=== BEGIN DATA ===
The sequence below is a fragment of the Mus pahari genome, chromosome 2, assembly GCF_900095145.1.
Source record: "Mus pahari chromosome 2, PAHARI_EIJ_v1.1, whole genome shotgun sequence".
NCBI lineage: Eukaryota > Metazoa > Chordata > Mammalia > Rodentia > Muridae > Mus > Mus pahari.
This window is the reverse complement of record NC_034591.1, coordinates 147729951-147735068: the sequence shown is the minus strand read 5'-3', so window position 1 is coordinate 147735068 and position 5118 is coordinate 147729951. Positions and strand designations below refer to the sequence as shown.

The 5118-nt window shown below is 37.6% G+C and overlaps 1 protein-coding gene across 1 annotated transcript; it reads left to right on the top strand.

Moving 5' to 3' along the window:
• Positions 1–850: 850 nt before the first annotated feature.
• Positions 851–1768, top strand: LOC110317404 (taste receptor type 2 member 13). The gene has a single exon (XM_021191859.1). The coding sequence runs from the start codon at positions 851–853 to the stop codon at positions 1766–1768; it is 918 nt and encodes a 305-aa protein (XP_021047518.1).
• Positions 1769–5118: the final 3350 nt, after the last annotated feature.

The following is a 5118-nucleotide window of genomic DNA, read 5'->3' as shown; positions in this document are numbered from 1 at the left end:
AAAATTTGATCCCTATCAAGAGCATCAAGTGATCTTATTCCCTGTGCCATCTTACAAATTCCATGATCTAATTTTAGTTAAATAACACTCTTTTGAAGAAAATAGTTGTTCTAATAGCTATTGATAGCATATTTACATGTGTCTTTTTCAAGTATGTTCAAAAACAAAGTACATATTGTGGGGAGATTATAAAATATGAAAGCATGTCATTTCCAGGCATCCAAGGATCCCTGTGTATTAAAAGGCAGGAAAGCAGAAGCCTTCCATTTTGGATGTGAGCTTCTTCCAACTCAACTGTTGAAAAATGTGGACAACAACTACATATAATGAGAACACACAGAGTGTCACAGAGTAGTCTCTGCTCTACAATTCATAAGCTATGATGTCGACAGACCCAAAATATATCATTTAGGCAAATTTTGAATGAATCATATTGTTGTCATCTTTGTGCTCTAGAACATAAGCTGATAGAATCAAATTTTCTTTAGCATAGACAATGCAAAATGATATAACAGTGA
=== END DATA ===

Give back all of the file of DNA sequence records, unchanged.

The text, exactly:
The sequence below is a fragment of the Mus pahari genome, chromosome 2, assembly GCF_900095145.1.
Source record: "Mus pahari chromosome 2, PAHARI_EIJ_v1.1, whole genome shotgun sequence".
NCBI lineage: Eukaryota > Metazoa > Chordata > Mammalia > Rodentia > Muridae > Mus > Mus pahari.
This window is the reverse complement of record NC_034591.1, coordinates 147729951-147735068: the sequence shown is the minus strand read 5'-3', so window position 1 is coordinate 147735068 and position 5118 is coordinate 147729951. Positions and strand designations below refer to the sequence as shown.

The 5118-nt window shown below is 37.6% G+C and overlaps 1 protein-coding gene across 1 annotated transcript; it reads left to right on the top strand.

Moving 5' to 3' along the window:
• Positions 1–850: 850 nt before the first annotated feature.
• Positions 851–1768, top strand: LOC110317404 (taste receptor type 2 member 13). The gene has a single exon (XM_021191859.1). The coding sequence runs from the start codon at positions 851–853 to the stop codon at positions 1766–1768; it is 918 nt and encodes a 305-aa protein (XP_021047518.1).
• Positions 1769–5118: the final 3350 nt, after the last annotated feature.

The following is a 5118-nucleotide window of genomic DNA, read 5'->3' as shown; positions in this document are numbered from 1 at the left end:
AAAATTTGATCCCTATCAAGAGCATCAAGTGATCTTATTCCCTGTGCCATCTTACAAATTCCATGATCTAATTTTAGTTAAATAACACTCTTTTGAAGAAAATAGTTGTTCTAATAGCTATTGATAGCATATTTACATGTGTCTTTTTCAAGTATGTTCAAAAACAAAGTACATATTGTGGGGAGATTATAAAATATGAAAGCATGTCATTTCCAGGCATCCAAGGATCCCTGTGTATTAAAAGGCAGGAAAGCAGAAGCCTTCCATTTTGGATGTGAGCTTCTTCCAACTCAACTGTTGAAAAATGTGGACAACAACTACATATAATGAGAACACACAGAGTGTCACAGAGTAGTCTCTGCTCTACAATTCATAAGCTATGATGTCGACAGACCCAAAATATATCATTTAGGCAAATTTTGAATGAATCATATTGTTGTCATCTTTGTGCTCTAGAACATAAGCTGATAGAATCAAATTTTCTTTAGCATAGACAATGCAAAATGATATAACAGTGA